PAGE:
host. Enforced DNS cookies would make it hard for an off path
   attacker to cause any more than a brief error response to be send to
   a forged IP address.  Furthermore, DNS cookies make it more effective
   to implement a rate limiting scheme for bad DNS cookie error response
   from the server. Such a scheme would further restrict selected host
   denial-of-service traffic from that server.

2.2 Cache Poisoning Attacks

   The form of the cache poisoning attacks considered is to send forged
   replies to a resolver. Modern network speeds for well connected hosts
   are such that, by forging replies from the IP addresses of heavily
   used DNS servers and for popular names to a heavily used resolver,
   there can be an unacceptably high probability of randomly coming up
   with a reply that will be accepted and cause false DNS information to
   be cached by that resolver. This can be used to facilitate phishing
   attacks and other diversion of legitimate traffic to a compromised or
   malicious host such as a web server.

3. Comments on Existing DNS Security

   Two forms of security have been added to DNS:

   The first, called DNSSEC and described in [RFC4033], [RFC4034], and
   [RFC4035], provides data origin authentication and authenticated
   denial of existence. It is being deployed very slowly and, in any

D. Eastlake 3rd                                                 [Page 5]

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   case, can make some denial-of-service attacks worse because of the
   high cryptographic computational load it can require and the
   increased size in DNS packets that it can produces.

   The second form of security which has been added to DNS provides
   "transaction" security through TSIG [RFC2845] or SIG(0) [RFC2931].
   TSIG could provide near perfect protection against the attacks for
   which DNS cookies provide weak and incomplete protection; however,
   TSIG is hard to deploy in the general Internet because of the burden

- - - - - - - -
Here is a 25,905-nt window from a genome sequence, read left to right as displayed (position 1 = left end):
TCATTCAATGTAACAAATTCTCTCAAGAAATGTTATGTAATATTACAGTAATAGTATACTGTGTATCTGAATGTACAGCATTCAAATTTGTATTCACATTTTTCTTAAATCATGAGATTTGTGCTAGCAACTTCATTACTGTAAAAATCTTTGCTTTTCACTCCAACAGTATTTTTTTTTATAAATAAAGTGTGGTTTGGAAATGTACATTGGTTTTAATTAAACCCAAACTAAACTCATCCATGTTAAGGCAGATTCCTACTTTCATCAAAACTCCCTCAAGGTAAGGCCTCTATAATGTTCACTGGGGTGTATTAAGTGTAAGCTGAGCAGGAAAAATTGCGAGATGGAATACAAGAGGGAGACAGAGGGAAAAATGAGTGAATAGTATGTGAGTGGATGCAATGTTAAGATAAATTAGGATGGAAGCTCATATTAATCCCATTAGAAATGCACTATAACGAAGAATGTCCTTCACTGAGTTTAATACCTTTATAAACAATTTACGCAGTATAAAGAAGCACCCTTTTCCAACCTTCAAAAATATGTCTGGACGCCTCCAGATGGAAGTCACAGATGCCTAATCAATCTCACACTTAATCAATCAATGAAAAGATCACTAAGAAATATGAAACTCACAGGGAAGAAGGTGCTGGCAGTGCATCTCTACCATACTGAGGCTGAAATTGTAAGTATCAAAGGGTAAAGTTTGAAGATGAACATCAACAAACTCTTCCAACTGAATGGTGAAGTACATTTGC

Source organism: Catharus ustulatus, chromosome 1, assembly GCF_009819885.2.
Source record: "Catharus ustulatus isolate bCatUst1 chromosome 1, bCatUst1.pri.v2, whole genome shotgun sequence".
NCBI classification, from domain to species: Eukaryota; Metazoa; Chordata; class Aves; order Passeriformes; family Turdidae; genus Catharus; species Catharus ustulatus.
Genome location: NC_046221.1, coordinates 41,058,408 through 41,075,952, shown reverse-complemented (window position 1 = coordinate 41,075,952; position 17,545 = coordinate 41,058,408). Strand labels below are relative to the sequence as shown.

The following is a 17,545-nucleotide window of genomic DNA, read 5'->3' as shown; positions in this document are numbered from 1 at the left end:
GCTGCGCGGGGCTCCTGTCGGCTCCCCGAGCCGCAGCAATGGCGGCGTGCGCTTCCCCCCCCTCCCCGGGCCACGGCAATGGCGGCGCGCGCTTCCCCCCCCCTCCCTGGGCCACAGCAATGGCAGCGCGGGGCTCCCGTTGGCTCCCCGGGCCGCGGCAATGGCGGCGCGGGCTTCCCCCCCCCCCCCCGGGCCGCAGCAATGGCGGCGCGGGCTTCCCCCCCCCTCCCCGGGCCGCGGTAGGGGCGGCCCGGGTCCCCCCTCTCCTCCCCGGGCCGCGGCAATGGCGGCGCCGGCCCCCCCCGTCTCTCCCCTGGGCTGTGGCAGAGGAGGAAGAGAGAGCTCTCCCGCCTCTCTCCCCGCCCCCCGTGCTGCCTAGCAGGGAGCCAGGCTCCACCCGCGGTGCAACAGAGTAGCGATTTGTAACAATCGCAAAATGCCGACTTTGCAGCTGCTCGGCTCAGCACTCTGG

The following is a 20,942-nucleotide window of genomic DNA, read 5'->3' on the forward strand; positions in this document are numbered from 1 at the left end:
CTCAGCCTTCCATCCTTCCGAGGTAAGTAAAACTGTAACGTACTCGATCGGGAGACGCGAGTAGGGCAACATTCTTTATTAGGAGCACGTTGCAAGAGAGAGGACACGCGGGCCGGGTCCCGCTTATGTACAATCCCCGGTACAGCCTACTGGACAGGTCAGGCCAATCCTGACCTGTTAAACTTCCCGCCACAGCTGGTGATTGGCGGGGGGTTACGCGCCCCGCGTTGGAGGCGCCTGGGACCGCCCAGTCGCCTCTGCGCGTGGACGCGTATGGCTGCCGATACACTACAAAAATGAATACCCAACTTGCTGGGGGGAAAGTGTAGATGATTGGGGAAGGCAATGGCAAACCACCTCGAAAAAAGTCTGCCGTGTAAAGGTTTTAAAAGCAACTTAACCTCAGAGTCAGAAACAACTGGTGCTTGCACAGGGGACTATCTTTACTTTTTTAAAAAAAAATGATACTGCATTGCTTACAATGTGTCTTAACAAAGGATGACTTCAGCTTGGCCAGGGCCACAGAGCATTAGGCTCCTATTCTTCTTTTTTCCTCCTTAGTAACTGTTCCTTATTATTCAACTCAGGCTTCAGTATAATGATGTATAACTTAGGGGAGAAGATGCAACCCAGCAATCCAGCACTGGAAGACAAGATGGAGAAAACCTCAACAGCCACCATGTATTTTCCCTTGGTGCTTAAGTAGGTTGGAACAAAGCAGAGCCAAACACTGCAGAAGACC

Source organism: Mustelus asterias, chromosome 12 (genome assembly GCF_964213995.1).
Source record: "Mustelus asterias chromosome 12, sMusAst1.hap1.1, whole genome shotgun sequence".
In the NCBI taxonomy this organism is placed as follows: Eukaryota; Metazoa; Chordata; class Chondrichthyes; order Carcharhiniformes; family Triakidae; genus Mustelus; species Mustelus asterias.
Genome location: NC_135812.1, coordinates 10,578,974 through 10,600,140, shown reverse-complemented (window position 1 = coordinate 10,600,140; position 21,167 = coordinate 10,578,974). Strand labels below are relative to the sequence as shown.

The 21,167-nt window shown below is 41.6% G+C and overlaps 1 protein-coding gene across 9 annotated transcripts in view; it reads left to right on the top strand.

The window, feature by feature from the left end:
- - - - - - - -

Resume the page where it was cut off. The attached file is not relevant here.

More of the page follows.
it imposes of pre-agreement and key distribution between pairs of
   resolvers and servers and because it requires time synchronization
   between resolver and server.

   TKEY [RFC2930] can solve the problem of key distribution for TSIG but
   some modes of TKEY impose substantial cryptographic computations
   loads and can be dependent on the deployment of DNSSEC.

   SIG(0) provides less protection than TSIG or, in one way, even DNS
   cookies, because it does not authentication requests, only complete
   transactions.  In any case, it also depends on the deployment of
   DNSSEC and requires computationally burdensome public key
   cryptographic operations.

   Thus, none of the previous forms of DNS security are a suitable
   substitute for DNS cookies, which provide light weight transaction
   authentication of DNS requests and responses with no requirement for

4. The COOKIE OPT option

   COOKIE is an OPT RR [RFC2671] option that can be included once in the
   RDATA portion of an OPT RR in DNS requests and responses.

   The option is encoded into 22 bytes as shown below.

D. Eastlake 3rd                                                 [Page 6]

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                         1 1 1 1 1 1 1 1 1 1 2 2 2 2 2 2 2 2 2 2 3 3
     0 1 2 3 4 5 6 7 8 9 0 1 2 3 4 5 6 7 8 9 0 1 2 3 4 5 6 7 8 9 0 1
    |       OPTION-CODE TBD         |     OPTION-LENGTH = 18        |
    |                   Resolver Cookie upper half                  |
    |                   Resolver Cookie lower half                  |
    |                    Server Cookie upper half                   |
    |                    Server Cookie lower half                   |
    |           Error Code          |

   The Resolver and Server Cookies are stored in network byte order and
   are determined as described below.

   The Error Code field MUST BE zero in requests and in responses unless
   the response is communicating a DNS cookie error. Three values are
   possible for Error Code: NOCOOKIE and BADCOOKIE which occur with a
   Refused RCODE in the DNS response header, and MANYCOOKIE which occurs
   with a FormErr RCODE in the DNS header. More information on the
   generation of error response appears in Section 5 below.

4.1 Resolver Cookies

   The Resolver Cookie, when it occurs in an OPT in a DNS response, is
   intended to weakly assure the resolver that the response came from a
   server at the indicated source IP address.